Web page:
First – some context: I was preparing a presentation on IPv6 for Silicon Valley DevOps Days a couple of months ago, and looked around for visualizations to show the scale of IPv6 in comparison to IPv4. IPv4 isn’t going anywhere, but the reality is that dual stack networks are the future. That means IPv4 and IPv6 living in harmony. But how do we get there when IPv4 has ~4.2B IPs and IPv6 brings…more? (340 undecillion – a number followed by 36 zeros). So since we didn’t find any helpful visualizations, we went ahead and made one.
You may have seen the headlines that the Internet has run out of IPv4 addresses. Yesterday we celebrated the 25th anniversary of the public accessibility to the World Wide Wide, which statistics showing us just how enormous the Internet truly is. There are 1.07 billion websites and 4.73 billion web pages. And while the Internet is more than just the World Wide Web, there are 3.4 billion people on the internet. By 2020, there will be an estimated 50 billion connected devices as part of the Internet of Things.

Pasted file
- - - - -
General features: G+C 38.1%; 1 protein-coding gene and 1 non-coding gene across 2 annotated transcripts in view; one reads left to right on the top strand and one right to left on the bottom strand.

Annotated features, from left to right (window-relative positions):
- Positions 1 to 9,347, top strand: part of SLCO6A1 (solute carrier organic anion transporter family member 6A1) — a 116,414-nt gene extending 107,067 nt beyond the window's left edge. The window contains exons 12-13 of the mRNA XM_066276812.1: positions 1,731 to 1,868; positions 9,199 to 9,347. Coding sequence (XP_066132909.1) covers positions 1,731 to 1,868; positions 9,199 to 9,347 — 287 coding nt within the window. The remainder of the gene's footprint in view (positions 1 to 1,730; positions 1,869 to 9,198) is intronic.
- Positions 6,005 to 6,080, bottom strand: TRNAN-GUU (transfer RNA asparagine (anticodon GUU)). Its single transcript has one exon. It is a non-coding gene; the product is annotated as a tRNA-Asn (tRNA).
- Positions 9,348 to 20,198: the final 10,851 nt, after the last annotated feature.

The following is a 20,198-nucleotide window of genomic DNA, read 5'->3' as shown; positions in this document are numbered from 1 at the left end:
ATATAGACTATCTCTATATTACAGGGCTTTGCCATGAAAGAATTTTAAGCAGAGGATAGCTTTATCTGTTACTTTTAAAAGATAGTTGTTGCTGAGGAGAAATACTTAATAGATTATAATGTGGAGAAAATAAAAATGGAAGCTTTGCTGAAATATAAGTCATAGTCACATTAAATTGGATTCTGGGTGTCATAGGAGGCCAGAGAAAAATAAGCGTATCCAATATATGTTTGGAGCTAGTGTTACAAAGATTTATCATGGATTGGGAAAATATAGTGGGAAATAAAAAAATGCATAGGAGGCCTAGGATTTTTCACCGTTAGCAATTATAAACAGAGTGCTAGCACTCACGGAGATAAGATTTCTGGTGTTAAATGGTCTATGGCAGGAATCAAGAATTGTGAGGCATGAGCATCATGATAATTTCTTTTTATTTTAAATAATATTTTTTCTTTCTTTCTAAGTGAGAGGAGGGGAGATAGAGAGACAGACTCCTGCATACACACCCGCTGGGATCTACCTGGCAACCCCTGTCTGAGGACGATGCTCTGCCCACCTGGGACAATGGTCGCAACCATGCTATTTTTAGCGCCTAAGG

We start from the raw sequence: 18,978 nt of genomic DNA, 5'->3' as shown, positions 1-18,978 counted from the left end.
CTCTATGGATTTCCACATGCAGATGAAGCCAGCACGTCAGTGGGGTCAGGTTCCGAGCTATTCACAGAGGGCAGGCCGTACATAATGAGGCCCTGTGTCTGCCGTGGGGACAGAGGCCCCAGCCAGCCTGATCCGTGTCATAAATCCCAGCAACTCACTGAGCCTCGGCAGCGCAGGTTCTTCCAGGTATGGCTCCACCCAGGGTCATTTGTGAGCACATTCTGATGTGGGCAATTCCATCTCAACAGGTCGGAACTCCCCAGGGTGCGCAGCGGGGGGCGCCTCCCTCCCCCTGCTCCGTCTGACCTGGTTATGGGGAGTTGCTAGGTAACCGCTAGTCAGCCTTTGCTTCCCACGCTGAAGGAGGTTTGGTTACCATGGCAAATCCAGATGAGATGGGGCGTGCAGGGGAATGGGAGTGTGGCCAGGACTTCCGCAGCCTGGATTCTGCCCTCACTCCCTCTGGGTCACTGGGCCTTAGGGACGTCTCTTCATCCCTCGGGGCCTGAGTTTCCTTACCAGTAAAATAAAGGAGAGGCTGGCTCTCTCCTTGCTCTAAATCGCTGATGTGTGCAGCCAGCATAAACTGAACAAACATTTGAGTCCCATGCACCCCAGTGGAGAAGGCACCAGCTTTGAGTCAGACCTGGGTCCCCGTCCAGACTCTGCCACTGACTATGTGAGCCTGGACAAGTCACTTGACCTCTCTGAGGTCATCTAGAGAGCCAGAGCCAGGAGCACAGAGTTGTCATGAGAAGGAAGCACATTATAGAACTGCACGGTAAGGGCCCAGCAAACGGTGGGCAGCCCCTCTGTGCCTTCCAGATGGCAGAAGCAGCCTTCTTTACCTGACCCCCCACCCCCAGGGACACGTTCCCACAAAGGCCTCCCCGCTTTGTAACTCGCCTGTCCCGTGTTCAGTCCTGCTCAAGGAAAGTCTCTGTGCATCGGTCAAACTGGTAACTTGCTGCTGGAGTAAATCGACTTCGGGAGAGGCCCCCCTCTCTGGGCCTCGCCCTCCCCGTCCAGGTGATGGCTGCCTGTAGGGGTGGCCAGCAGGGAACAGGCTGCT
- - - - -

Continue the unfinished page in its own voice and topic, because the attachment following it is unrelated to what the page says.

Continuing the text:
“[IPv4 has] been in place for more than 30 years, “and even the architects of the Internet could not have predicted the amazing success and universal adoption of the Internet and World Wide Web.”
There are many misconceptions about IPv4 to IPv6 migration, and the protocols themselves.
IPv4 (Internet Protocol Version 4) is the fourth revision of the Internet Protocol (IP) used to to identify devices on a network through an addressing system. It is the most widely deployed Internet protocol used to connect devices to the Internet. IPv4 uses a 32-bit address scheme allowing for a total of 2^32 addresses (just over 4 billion addresses).
IPv6 is the newest version of the Internet Protocol (IP) reviewed in the IETF standards committees to replace the current version of IPv4 (Internet Protocol Version 4). IPv6, often referred to as the “next generation” Internet standard, was created out of concern that the demand for IP addresses would exceed the available supply.
There are 3.4×10^38 or 340 undecillion IPv6 addresses. These 128-bit IP addresses are written in hexadecimal and separated by colons. An example IPv6 address could be written like this: 3ffe:1900:4545:3:200:f8ff:fe21:67cf
The best part? These protocols can coexist – so it’s not like closing one door and opening another, it’s about managing the same network, but with an additional protocol traversing the same infrastructure.